Roy Cooper ready to toss NC’s voters under the bus?




The SBI has been horribly mismanaged.  The state crime lab has botched case after case after case. The feds had to come in and prosecute cases against Mike Easley and John Edwards.  Despite that sorry record, Attorney General Roy Cooper got a free pass from the North Carolina Republican Party in 2012.

In May 2012, North Carolina’s voters overwhelmingly approved — 61 to 39 percent — an amendment to the state constitution codifying the definition of marriage as being between a man and a woman.  (It’s a statement about the sad state of our society when you actually have to do that.) 

Now comes word that Roy Cooper will not oppose efforts by the ACLU to roll repeal of the state’s marriage amendment into a pending case about gays adopting children.

Before we dig too much further into this, let’s review the AG’s job description as posted on the NC Department of Justice’s web site:

[…] As head of the North Carolina Department of Justice, the Attorney General provides legal representation and advice to all state government departments, agencies and commissions. The Attorney General also provides legal opinions at the request of other public officials and handles all criminal appeals from state trial courts.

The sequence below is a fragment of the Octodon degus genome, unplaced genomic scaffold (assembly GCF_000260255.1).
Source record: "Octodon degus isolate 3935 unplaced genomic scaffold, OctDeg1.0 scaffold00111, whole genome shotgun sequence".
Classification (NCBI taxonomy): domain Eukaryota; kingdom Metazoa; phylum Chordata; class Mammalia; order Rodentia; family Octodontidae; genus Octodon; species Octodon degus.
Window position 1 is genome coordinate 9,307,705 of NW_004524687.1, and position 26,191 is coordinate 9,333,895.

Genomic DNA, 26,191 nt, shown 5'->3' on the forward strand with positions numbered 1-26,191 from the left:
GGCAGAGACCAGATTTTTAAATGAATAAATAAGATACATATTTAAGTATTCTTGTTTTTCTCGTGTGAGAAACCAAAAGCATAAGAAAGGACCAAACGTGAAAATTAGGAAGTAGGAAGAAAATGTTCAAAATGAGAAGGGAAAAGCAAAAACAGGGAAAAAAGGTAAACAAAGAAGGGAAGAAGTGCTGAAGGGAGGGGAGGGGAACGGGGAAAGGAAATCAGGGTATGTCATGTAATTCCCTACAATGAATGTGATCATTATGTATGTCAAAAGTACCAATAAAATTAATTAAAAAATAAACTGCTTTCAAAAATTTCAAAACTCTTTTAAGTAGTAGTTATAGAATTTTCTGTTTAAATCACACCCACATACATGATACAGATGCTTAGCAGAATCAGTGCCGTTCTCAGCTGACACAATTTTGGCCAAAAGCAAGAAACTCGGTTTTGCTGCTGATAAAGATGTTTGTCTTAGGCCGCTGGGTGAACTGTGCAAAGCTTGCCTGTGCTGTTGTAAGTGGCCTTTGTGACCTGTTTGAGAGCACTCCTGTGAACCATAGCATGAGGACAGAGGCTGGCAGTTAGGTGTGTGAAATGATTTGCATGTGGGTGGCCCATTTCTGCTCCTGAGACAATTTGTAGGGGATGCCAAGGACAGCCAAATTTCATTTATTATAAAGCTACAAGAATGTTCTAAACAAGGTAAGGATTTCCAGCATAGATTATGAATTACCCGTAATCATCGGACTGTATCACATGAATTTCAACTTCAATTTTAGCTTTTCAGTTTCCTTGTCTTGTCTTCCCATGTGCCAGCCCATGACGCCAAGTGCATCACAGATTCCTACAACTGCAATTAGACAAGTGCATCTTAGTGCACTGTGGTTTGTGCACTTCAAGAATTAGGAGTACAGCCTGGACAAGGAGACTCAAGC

When the state’s public interests are at stake, the Attorney General can take legal action on behalf of North Carolina’s citizens. […]
So, in other words, Cooper is our lawyer.  Our lawyer is apparently refusing to fight efforts by the ACLU to overturn something overwhelmingly approved by North Carolinians in 2012.

Of course, some folks are not taking Cooper’s decision very well:

[…] The ACLU and Cooper’s office said Cooper won’t fight the civil-rights organization expanding its lawsuit against a state law that says unmarried couples cannot be recognized as equal parents. Cooper, a Democrat, is defending the state in that lawsuit.

“We aren’t opposing this motion because both of these matters will be litigated and combining them into one case will be more efficient,” said Noelle Talley, Cooper’s spokeswoman.

A federal judge overseeing the case in Greensboro also must approve expanding the adoption lawsuit to add the marriage amendment challenge.

Cooper is making a mistake, said NC Values Coalition executive director Tami Fitzgerald. She said the constitutional ban was favored by six in 10 North Carolina voters in May 2012.

“The constitutionality of the amendment is outside of the scope of a lawsuit regarding adoption by gay couples,” said Fitzgerald, who helped direct a coalition of Christian and conservative groups that led North Carolina to become the 30th state to adopt such a constitutional ban. […]